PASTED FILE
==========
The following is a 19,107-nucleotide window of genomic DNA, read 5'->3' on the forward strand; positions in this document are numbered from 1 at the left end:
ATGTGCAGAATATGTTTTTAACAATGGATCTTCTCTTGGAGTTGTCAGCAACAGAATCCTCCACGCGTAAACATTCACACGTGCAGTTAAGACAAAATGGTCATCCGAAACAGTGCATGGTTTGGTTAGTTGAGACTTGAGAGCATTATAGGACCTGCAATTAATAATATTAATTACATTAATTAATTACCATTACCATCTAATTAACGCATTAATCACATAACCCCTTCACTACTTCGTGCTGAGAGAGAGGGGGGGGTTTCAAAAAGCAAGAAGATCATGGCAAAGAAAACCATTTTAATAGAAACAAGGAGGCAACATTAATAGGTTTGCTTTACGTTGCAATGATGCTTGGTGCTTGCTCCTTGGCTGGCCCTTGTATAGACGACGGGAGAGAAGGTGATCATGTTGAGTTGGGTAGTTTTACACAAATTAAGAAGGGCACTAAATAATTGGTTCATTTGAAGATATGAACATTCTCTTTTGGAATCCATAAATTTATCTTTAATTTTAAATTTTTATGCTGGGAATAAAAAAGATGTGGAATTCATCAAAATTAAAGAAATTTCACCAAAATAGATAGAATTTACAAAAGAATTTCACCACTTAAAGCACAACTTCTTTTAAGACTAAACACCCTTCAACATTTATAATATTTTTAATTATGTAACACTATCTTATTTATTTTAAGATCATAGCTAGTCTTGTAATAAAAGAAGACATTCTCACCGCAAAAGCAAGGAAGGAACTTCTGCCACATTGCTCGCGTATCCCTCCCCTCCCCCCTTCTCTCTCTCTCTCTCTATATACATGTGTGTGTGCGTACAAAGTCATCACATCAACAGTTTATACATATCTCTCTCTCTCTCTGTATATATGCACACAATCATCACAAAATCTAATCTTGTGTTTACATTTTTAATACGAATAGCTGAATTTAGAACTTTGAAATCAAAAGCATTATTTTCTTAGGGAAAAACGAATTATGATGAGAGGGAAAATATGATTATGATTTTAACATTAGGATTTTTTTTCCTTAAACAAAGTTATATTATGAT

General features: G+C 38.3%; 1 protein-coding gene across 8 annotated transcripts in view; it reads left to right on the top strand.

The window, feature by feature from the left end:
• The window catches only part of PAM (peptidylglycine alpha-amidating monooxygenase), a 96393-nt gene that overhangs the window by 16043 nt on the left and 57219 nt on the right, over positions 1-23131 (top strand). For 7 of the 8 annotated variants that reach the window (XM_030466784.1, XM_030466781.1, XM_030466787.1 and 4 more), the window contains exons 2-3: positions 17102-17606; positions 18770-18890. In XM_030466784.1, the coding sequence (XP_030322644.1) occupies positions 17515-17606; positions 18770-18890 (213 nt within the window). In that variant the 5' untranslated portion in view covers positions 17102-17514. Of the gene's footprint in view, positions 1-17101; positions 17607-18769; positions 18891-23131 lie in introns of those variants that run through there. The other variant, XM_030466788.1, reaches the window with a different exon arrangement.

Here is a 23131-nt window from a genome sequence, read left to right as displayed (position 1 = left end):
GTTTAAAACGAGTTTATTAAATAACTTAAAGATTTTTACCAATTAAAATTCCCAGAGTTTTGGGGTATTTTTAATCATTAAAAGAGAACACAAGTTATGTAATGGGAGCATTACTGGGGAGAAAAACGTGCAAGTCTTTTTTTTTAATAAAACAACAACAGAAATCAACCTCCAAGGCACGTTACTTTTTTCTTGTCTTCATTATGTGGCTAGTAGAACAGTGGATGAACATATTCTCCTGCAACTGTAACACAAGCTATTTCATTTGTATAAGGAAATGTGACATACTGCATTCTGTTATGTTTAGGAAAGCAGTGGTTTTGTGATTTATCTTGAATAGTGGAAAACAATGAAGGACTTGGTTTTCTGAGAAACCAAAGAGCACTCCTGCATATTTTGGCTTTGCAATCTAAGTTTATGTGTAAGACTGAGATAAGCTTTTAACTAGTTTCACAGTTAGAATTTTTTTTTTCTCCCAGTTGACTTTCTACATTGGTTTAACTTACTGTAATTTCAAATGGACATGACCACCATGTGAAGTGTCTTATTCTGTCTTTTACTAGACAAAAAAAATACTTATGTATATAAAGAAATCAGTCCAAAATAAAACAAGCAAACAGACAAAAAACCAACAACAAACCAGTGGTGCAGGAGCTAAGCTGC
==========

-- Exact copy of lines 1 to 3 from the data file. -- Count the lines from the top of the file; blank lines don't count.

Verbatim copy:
The following is a 19,107-nucleotide window of genomic DNA, read 5'->3' on the forward strand; positions in this document are numbered from 1 at the left end:
ATGTGCAGAATATGTTTTTAACAATGGATCTTCTCTTGGAGTTGTCAGCAACAGAATCCTCCACGCGTAAACATTCACACGTGCAGTTAAGACAAAATGGTCATCCGAAACAGTGCATGGTTTGGTTAGTTGAGACTTGAGAGCATTATAGGACCTGCAATTAATAATATTAATTACATTAATTAATTACCATTACCATCTAATTAACGCATTAATCACATAACCCCTTCACTACTTCGTGCTGAGAGAGAGGGGGGGGTTTCAAAAAGCAAGAAGATCATGGCAAAGAAAACCATTTTAATAGAAACAAGGAGGCAACATTAATAGGTTTGCTTTACGTTGCAATGATGCTTGGTGCTTGCTCCTTGGCTGGCCCTTGTATAGACGACGGGAGAGAAGGTGATCATGTTGAGTTGGGTAGTTTTACACAAATTAAGAAGGGCACTAAATAATTGGTTCATTTGAAGATATGAACATTCTCTTTTGGAATCCATAAATTTATCTTTAATTTTAAATTTTTATGCTGGGAATAAAAAAGATGTGGAATTCATCAAAATTAAAGAAATTTCACCAAAATAGATAGAATTTACAAAAGAATTTCACCACTTAAAGCACAACTTCTTTTAAGACTAAACACCCTTCAACATTTATAATATTTTTAATTATGTAACACTATCTTATTTATTTTAAGATCATAGCTAGTCTTGTAATAAAAGAAGACATTCTCACCGCAAAAGCAAGGAAGGAACTTCTGCCACATTGCTCGCGTATCCCTCCCCTCCCCCCTTCTCTCTCTCTCTCTCTATATACATGTGTGTGTGCGTACAAAGTCATCACATCAACAGTTTATACATATCTCTCTCTCTCTCTGTATATATGCACACAATCATCACAAAATCTAATCTTGTGTTTACATTTTTAATACGAATAGCTGAATTTAGAACTTTGAAATCAAAAGCATTATTTTCTTAGGGAAAAACGAATTATGATGAGAGGGAAAATATGATTATGATTTTAACATTAGGATTTTTTTTCCTTAAACAAAGTTATATTATGAT

General features: G+C 38.3%; 1 protein-coding gene across 8 annotated transcripts in view; it reads left to right on the top strand.